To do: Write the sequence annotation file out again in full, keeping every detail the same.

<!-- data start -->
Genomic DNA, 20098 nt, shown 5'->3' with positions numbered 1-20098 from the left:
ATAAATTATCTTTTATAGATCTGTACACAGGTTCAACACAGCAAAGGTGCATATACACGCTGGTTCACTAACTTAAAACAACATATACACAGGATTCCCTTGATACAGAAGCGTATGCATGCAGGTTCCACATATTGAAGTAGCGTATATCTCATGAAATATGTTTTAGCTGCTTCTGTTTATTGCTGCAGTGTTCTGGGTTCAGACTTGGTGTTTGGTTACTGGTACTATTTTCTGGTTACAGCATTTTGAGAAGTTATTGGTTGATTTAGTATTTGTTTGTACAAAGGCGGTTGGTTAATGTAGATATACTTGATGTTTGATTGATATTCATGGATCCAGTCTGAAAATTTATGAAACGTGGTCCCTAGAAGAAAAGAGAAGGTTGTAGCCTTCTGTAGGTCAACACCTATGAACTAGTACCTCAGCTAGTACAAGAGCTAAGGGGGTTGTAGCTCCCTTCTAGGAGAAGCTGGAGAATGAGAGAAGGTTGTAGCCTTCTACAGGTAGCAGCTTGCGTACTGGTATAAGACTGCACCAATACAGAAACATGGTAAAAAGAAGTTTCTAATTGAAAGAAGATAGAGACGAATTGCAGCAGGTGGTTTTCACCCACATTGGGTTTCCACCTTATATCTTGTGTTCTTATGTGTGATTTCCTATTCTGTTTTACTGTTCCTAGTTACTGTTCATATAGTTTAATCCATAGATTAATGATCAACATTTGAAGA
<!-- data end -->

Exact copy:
Genomic DNA, 20098 nt, shown 5'->3' with positions numbered 1-20098 from the left:
ATAAATTATCTTTTATAGATCTGTACACAGGTTCAACACAGCAAAGGTGCATATACACGCTGGTTCACTAACTTAAAACAACATATACACAGGATTCCCTTGATACAGAAGCGTATGCATGCAGGTTCCACATATTGAAGTAGCGTATATCTCATGAAATATGTTTTAGCTGCTTCTGTTTATTGCTGCAGTGTTCTGGGTTCAGACTTGGTGTTTGGTTACTGGTACTATTTTCTGGTTACAGCATTTTGAGAAGTTATTGGTTGATTTAGTATTTGTTTGTACAAAGGCGGTTGGTTAATGTAGATATACTTGATGTTTGATTGATATTCATGGATCCAGTCTGAAAATTTATGAAACGTGGTCCCTAGAAGAAAAGAGAAGGTTGTAGCCTTCTGTAGGTCAACACCTATGAACTAGTACCTCAGCTAGTACAAGAGCTAAGGGGGTTGTAGCTCCCTTCTAGGAGAAGCTGGAGAATGAGAGAAGGTTGTAGCCTTCTACAGGTAGCAGCTTGCGTACTGGTATAAGACTGCACCAATACAGAAACATGGTAAAAAGAAGTTTCTAATTGAAAGAAGATAGAGACGAATTGCAGCAGGTGGTTTTCACCCACATTGGGTTTCCACCTTATATCTTGTGTTCTTATGTGTGATTTCCTATTCTGTTTTACTGTTCCTAGTTACTGTTCATATAGTTTAATCCATAGATTAATGATCAACATTTGAAGA